The determination of what activities constitute a "trade or business" is decided upon the facts of each individual case. Clevenger v. Weinberger, 375 F.Supp. 841 (D. C. Mo. 1974). The fact that activities are intended to make a profit is not, by itself, sufficient to establish a trade or business. McDowell v. Ribicoff, 292 F.2d 174 (3rd Cir. 1961), cert. denied 82 S. Ct. 240.
Plaintiff has never produced a motion picture. He basically contends that he was self-employed since 1972. However, due to the plagiarism employed in the Dr. Zhivago film it was necessary for him to institute court proceedings to clear title to this story in order that he could produce it as an Acclaim Film. Plaintiff submitted to the Secretary a business card indicating "Presented by William H, Benson, an Acclaim Film."
Plaintiff submitted a month-to-month lease for an office which he executed in December, 1972. However, he had to give up the office in the beginning of 1973 due to the lack of funds.
Plaintiff's two daughters, in letters purportedly signed by them, indicated that they were the Vice-President and Secretary-Treasurer of Acclaim Film. They both indicated that they performed secretarial work and have not received any payment for their work but will be paid when the "money starts coming in."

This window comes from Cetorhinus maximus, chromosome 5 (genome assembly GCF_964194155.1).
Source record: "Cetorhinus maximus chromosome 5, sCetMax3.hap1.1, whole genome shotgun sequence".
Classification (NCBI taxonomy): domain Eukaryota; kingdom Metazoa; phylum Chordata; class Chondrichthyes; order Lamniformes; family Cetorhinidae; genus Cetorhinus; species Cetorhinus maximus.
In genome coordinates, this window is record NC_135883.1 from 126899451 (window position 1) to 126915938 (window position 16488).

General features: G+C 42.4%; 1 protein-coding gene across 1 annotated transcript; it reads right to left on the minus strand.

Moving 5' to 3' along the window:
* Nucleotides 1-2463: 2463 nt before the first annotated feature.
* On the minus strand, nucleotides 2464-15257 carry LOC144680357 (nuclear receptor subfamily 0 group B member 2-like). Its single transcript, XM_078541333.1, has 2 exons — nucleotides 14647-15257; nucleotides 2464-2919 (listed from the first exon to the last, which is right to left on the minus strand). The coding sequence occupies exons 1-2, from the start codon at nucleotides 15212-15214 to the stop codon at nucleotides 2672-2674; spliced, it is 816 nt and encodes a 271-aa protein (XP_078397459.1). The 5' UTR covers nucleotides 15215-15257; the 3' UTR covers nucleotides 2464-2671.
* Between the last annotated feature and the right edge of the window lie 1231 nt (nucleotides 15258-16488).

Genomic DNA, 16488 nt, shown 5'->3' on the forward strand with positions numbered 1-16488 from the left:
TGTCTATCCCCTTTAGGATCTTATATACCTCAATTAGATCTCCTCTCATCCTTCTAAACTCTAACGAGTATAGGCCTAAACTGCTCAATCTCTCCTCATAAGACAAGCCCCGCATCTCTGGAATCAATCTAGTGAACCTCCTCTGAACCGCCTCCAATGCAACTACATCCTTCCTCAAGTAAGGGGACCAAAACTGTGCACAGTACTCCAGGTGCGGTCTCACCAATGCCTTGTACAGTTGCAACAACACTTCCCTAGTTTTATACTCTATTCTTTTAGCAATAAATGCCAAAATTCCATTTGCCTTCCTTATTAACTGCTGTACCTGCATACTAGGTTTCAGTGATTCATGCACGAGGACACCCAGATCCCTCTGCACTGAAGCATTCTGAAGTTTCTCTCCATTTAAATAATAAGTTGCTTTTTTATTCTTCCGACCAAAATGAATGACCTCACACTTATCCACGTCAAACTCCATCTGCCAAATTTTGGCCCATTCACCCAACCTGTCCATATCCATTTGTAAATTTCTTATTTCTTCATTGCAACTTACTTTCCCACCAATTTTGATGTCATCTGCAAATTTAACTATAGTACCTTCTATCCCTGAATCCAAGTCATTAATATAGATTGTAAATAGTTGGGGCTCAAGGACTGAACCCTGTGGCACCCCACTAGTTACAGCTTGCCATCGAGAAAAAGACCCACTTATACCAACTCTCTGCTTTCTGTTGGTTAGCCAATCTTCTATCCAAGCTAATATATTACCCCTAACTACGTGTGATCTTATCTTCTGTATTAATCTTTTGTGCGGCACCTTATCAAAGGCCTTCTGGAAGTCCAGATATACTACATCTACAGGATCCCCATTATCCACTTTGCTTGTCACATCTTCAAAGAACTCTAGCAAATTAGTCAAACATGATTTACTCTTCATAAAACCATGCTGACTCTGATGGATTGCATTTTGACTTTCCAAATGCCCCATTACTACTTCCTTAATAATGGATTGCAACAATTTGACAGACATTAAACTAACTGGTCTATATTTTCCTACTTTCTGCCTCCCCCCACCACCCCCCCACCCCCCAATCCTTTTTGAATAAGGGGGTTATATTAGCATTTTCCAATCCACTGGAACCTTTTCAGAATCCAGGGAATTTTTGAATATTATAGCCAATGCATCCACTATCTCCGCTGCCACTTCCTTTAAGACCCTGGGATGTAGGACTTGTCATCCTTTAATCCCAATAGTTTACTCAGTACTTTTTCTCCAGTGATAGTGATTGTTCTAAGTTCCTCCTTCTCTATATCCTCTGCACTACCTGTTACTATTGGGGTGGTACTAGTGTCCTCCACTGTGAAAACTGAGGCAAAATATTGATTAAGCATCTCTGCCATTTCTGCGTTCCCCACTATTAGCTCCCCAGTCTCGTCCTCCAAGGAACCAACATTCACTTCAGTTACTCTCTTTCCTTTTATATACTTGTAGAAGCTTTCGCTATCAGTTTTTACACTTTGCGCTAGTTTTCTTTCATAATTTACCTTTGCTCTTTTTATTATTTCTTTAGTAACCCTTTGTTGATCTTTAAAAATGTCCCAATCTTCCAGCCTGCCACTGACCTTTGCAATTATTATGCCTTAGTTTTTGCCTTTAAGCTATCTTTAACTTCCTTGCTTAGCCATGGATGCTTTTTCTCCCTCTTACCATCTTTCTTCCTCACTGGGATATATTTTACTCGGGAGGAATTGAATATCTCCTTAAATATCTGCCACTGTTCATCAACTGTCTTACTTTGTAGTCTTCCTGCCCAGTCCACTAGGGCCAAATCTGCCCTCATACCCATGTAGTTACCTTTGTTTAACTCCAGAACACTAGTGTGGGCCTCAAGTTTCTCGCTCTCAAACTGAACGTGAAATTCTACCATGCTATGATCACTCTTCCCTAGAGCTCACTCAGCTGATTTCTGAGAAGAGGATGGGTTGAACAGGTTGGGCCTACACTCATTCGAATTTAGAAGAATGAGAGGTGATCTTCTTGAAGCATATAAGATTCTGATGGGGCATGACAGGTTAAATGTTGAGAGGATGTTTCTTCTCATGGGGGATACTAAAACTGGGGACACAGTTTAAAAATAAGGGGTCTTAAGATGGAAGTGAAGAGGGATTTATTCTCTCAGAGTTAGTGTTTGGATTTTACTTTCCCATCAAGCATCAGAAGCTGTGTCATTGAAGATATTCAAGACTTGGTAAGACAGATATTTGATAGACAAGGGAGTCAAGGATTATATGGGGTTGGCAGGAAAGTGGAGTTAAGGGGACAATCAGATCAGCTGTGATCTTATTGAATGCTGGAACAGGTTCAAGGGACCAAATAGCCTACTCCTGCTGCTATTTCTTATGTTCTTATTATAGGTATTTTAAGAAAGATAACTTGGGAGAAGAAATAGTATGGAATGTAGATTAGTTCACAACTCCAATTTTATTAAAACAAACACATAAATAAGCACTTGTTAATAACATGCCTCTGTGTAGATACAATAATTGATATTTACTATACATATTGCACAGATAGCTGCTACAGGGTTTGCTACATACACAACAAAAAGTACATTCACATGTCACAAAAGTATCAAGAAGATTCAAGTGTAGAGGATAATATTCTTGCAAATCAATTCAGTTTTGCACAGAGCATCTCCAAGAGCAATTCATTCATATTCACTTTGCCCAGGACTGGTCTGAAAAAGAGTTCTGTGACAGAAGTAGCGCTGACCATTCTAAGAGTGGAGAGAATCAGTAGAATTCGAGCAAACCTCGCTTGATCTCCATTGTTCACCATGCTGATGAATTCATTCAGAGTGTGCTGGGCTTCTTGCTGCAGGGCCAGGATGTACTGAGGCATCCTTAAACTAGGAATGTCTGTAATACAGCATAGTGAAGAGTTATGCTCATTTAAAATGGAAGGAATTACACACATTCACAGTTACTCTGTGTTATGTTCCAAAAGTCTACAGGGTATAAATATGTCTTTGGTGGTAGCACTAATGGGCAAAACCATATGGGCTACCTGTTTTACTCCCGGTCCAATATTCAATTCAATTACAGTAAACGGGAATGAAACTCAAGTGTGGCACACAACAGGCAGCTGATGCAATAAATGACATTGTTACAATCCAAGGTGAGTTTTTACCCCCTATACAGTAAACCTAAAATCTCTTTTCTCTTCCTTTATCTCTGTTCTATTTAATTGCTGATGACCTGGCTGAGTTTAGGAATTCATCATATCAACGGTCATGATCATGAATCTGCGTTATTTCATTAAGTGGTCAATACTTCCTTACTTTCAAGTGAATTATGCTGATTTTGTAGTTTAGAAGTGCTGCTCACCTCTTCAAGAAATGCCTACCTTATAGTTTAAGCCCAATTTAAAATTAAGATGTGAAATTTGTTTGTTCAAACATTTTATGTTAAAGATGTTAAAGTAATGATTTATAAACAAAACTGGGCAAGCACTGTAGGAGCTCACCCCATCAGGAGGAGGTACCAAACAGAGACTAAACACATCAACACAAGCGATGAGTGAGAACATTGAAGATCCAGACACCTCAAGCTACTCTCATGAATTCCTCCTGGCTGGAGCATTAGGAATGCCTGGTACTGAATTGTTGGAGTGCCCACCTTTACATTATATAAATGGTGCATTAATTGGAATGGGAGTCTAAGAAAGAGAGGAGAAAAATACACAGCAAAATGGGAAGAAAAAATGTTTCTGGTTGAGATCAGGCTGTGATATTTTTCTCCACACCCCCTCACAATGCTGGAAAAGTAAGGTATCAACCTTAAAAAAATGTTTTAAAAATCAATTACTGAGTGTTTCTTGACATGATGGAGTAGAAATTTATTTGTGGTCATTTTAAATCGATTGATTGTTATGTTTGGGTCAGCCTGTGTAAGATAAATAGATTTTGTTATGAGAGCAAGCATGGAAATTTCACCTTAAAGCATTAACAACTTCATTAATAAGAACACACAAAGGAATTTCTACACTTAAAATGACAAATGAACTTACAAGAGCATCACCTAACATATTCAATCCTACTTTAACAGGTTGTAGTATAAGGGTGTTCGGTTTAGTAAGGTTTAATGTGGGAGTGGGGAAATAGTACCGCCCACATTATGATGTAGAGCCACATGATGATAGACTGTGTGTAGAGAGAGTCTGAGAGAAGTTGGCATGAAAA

Under 42 U.S.C. § 405(g) the jurisdiction of the District Court is limited to the question of whether or not the findings of the Secretary are supported by "substantial evidence." Hall v. Secretary of Health, Education and Welfare, 602 F.2d 1372 (9th Cir. 1979; Lessin v. Celebrezze, 314 F.2d 283 (U.S. App. D. C. 1963). Substantial evidence is "such evidence as a reasonable mind might accept as adequate to support a conclusion." Richardson v. Perales, 402 U.S. 389 (1971).